Advances in our understanding of the genetic abnormalities that lead to the development of renal carcinomas have led to the formulation of a new histopathological classification. This classification is based on these genetic changes but can be implemented by the use of conventional histopathological methods. The most common renal carcinoma is the conventional or clear cell type associated with a mutation in the Von Hippel Lindau (VHL) gene and with loss of chromosome 3p. Papillary carcinoma, chromophobe and collecting duct carcinomas have distinctive morphology and clinical behaviour and a different set of genetic alterations, Sarcomatoid transformation is now defined as a progression factor common to all of the variants of renal carcinomas rather than a separate entity. Some benign neoplasms are also recognised including oncocytoma, renal adenoma and metanephric adenoma. The morphology of these various renal epithelial tumours is discussed. (C) 2000 Harcourt Publishers Ltd.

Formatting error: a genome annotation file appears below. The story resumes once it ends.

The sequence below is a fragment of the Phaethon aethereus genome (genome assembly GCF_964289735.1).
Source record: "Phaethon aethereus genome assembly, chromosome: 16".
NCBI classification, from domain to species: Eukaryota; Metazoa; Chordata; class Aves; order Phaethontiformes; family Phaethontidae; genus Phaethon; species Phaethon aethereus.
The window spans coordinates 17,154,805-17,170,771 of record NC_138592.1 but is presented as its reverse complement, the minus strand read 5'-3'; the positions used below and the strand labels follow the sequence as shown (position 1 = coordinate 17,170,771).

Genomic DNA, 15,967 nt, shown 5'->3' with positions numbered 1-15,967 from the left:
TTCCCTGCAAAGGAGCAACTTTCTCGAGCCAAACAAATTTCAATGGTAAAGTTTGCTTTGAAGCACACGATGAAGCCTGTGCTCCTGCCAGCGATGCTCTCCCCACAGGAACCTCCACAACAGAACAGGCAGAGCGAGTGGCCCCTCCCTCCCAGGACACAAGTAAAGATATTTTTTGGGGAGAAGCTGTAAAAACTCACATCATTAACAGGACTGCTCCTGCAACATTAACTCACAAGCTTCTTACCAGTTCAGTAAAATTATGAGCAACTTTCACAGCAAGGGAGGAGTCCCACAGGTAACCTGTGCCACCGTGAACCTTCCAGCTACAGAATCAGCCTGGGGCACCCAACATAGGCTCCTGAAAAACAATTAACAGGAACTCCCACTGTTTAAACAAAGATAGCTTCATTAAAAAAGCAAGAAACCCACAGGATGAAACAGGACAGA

- Renal tumour